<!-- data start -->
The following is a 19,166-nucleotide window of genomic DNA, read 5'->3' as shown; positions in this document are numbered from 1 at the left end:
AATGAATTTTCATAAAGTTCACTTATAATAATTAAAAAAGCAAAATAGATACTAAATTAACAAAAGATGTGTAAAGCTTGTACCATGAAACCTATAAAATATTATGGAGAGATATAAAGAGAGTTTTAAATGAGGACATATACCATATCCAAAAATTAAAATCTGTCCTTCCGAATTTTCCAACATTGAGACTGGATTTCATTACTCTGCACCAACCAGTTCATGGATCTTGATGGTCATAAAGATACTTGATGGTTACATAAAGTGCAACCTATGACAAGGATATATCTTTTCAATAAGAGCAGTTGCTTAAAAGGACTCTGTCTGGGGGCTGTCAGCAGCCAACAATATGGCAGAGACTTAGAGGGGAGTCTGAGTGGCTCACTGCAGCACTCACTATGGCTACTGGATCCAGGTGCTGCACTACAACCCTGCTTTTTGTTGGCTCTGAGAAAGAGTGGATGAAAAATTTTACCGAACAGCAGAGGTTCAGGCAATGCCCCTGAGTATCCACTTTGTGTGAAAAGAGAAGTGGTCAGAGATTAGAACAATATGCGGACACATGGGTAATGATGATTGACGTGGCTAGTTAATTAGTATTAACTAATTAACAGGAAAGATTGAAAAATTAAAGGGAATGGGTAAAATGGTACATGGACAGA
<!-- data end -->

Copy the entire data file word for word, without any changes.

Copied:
The following is a 19,166-nucleotide window of genomic DNA, read 5'->3' as shown; positions in this document are numbered from 1 at the left end:
AATGAATTTTCATAAAGTTCACTTATAATAATTAAAAAAGCAAAATAGATACTAAATTAACAAAAGATGTGTAAAGCTTGTACCATGAAACCTATAAAATATTATGGAGAGATATAAAGAGAGTTTTAAATGAGGACATATACCATATCCAAAAATTAAAATCTGTCCTTCCGAATTTTCCAACATTGAGACTGGATTTCATTACTCTGCACCAACCAGTTCATGGATCTTGATGGTCATAAAGATACTTGATGGTTACATAAAGTGCAACCTATGACAAGGATATATCTTTTCAATAAGAGCAGTTGCTTAAAAGGACTCTGTCTGGGGGCTGTCAGCAGCCAACAATATGGCAGAGACTTAGAGGGGAGTCTGAGTGGCTCACTGCAGCACTCACTATGGCTACTGGATCCAGGTGCTGCACTACAACCCTGCTTTTTGTTGGCTCTGAGAAAGAGTGGATGAAAAATTTTACCGAACAGCAGAGGTTCAGGCAATGCCCCTGAGTATCCACTTTGTGTGAAAAGAGAAGTGGTCAGAGATTAGAACAATATGCGGACACATGGGTAATGATGATTGACGTGGCTAGTTAATTAGTATTAACTAATTAACAGGAAAGATTGAAAAATTAAAGGGAATGGGTAAAATGGTACATGGACAGA